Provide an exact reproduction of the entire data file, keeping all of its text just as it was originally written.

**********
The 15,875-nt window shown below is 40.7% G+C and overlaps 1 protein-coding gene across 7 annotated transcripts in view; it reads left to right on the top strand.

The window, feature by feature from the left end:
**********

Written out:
The 15,875-nt window shown below is 40.7% G+C and overlaps 1 protein-coding gene across 7 annotated transcripts in view; it reads left to right on the top strand.

The window, feature by feature from the left end: